Monday, July 27, 2015


Much confusion and not a little bit of controversy surrounds this blog site and my clan. Many who find their way here do so expecting soup recipes. Some have visited when I had a major league author, Ol' Remus, grace the pages with an excellent essay on Appalachia. All are welcome.  

I am reposting this because I don't feel like writing anything new, and I do not have any clever ideas. I will give credit to my Art Director and Public Radio Interpreter, Philistine, for most of the story and for the coat of arms. Now that he has got a real job somewhere he might decide to sue me. For something.

I might as well give credit to Ian Miller, the illustrations are his. He might decide to sue me, too.

I'll even add a tune, and if ZZ decides to sue me, I'll put them in touch with Philistine and Ian, haw haw.


In these troubled times where so many young people seem to lack direction my thoughts turn to the strong oral tradition of my family. It is the best way that morals and virtues are continued from generation to generation. Fathers convey to sons, mouth to ear in low breath, the following history:

In the olden time when Vikings and Rus and other tribes of warrior types were roaming northern Europe, marauding and fighting, so forth, one clan of particularly fierce warriors were a bit late in evolving. For a long time they didn't have command of fire, they slept outdoors year round, ate everything raw. When they started making contact with other tribes other than in battle they were exposed to more civilized ways: like actually entering a lodge or hut rather than burning it down; utilizing fire other than as a weapon of war; eating cooked food with knives or in bowls. These warriors were so unfamiliar with the customs that they didn't do too well with soup. They couldn't handle bowls of hot stuff; they spilled a lot. Other tribes (that were prudent enough not to remark on this clumsiness until  the warriors departed) told the tale, and legend was born concerning this fierce clan that spilled soup. It is from these origins that we descend and proudly carry the family name translated from Old German as “Spillers of Soup”. Recent investigation with the help of the National Geographic Anthropological Institute and a world-renowned genealogical study group, Die Schwartzwaldkuchen Society, has verified certain conclusions: no remains of this clan were ever found with other than weapons at hand. No archaeological digs have uncovered signs of dwellings, cooking and eating implements, agricultural activity. Uncovered remains of more recent clan members show the presence of a spoon in the boot of male members, dating from the time period of the Third Crusade. Conjecture abounds regarding this fact.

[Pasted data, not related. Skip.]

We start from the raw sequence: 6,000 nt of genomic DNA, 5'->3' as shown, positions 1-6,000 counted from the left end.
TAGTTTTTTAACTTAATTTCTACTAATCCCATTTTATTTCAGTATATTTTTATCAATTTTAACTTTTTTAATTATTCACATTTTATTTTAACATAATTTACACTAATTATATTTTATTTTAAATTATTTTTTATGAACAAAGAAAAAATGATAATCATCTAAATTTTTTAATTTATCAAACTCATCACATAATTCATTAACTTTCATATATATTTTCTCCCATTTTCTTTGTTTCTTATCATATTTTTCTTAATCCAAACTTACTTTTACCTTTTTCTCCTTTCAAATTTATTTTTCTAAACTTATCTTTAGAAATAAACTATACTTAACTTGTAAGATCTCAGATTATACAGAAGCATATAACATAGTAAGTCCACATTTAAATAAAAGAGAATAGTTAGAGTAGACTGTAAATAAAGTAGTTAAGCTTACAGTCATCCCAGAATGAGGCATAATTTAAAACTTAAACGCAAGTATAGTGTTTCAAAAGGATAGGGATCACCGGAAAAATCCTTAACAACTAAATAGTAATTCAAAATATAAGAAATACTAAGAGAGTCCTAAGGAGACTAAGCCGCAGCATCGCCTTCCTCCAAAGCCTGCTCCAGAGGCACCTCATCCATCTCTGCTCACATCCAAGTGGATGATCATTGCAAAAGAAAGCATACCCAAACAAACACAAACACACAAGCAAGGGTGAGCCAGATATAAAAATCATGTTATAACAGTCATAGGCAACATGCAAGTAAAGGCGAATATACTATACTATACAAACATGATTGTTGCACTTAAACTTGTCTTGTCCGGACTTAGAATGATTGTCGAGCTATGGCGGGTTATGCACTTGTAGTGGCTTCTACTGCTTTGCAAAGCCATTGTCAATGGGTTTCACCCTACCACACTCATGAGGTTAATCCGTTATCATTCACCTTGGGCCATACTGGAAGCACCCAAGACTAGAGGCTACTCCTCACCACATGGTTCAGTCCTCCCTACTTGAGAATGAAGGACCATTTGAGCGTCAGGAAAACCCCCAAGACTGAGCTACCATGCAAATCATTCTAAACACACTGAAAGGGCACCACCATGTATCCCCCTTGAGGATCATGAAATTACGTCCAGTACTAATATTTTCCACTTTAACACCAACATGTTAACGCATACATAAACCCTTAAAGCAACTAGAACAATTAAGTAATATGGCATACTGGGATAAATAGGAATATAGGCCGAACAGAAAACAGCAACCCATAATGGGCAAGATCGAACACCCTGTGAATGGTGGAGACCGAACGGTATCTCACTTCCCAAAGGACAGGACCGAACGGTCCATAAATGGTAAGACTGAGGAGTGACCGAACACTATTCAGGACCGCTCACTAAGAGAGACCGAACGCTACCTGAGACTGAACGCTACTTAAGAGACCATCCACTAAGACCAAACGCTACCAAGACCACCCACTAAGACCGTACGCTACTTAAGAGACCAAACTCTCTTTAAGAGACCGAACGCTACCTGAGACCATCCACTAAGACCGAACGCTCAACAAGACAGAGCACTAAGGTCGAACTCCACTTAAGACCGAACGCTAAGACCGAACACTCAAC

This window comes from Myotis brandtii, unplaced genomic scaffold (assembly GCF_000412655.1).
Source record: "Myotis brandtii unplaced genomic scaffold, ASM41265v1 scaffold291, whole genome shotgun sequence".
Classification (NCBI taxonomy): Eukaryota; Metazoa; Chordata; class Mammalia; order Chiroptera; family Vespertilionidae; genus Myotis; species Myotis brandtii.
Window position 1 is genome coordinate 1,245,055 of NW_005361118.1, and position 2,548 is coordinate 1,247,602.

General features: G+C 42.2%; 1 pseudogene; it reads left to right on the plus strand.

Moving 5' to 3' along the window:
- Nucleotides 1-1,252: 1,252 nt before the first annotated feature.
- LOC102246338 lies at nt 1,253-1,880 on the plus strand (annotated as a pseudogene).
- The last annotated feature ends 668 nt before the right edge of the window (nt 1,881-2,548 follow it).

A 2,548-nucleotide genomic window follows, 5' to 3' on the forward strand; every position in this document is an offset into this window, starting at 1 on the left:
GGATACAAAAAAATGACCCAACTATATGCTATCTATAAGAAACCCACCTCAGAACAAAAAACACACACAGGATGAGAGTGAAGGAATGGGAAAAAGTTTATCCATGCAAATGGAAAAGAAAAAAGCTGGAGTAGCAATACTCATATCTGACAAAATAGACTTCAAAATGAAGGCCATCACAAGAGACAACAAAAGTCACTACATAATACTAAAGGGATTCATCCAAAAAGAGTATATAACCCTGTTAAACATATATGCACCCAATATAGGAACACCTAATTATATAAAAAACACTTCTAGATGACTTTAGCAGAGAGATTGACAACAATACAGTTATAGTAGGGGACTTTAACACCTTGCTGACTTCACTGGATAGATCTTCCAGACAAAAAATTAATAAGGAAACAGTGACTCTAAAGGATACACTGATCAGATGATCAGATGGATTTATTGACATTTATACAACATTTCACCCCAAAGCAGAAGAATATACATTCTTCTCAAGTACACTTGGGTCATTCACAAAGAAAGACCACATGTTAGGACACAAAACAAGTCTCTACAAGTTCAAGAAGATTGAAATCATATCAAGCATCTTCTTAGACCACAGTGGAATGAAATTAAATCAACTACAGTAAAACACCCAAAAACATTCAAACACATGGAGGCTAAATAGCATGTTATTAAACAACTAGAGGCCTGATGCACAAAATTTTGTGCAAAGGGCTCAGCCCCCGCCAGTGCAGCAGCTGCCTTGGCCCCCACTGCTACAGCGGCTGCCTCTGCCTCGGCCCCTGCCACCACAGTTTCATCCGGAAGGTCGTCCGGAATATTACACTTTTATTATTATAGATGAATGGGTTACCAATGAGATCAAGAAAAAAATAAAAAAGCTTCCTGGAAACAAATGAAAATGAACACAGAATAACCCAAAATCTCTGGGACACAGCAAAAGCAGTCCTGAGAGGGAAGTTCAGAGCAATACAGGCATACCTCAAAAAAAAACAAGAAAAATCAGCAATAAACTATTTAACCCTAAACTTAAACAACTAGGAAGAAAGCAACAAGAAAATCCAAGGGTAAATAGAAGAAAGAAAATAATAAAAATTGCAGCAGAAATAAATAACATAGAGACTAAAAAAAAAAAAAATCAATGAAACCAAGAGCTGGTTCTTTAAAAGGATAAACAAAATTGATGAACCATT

The crest and motto derive from some of their first contact with “civilization”. It was really all a misunderstanding that began with the invitation to participate in a regional tournament. The local king was understandably nervous about the rogues that still could be found in the wastelands just outside the realm of his kingdom. While never known for useless plunder or for suicidal attacks on larger armed camps or foes, the ways of the Spillers were legend and the prudent King wanted a closer look at these ruffians.

Not being much on subtlety, reading, or leaving messengers alive, the chief of the Spillers failed to note the invitation was to a games tournament, and would have nevertheless misunderstood as the Spillers had no experience in friendly competition. Onward they marched, unto the kingdom, taking livestock (much to the dismay of the local farmers) and wenches and any other refreshments they happened to desire – the land was rich and productive and apparently unprotected! On they trudged through muddy fields, never on roads, thinking that they were to be enlisted as mercenaries for some magical battle.

“Well, they must need some help, there’s no army left!” they opined. They had no concept of treaties, alliances, laws, or any other alternatives to steel and blood. Brazenly marching across another people’s lands emboldened the Spillers and at the same time filled them with dread and concern that they too might encounter the incredible force that had killed all, leaving behind only defenseless peasants not worthy of steel.

Things did not go well. The gates and the castle walls were lightly guarded and easily breached since the Spillers and the king’s guards both had forgotten that the invitation to the tournament included a waiver of the entry offering. The band had all but slaughtered the entire garrison, all tournament knights and foot soldiers, all visiting nobility, and pretty much anyone besides the servant wenches when they at last came upon the king who had invited them, one of the only surviving persons who could speak their dialect. On being informed of their error and feeling a bit embarrassed that they had once again mucked things up, not wanting to be seen as ignorant of the civilized ways, the band adopted Spielen Nicht – Nur Töten (don’t play … just kill) as their motto and vowed never again to mistake play for battle by simply outlawing play within their ranks.
Motto runners up were “never to play again” – kinda soft and wishy-washy, and “don’t fuck with us or we’ll kill you” – too harsh, bad for trade.

To this day and for generations to come the proud traditions of this noble clan and the customs perpetuated serve as a moral compass for our family. And yes, all of the male members always carry a spoon in their boot.


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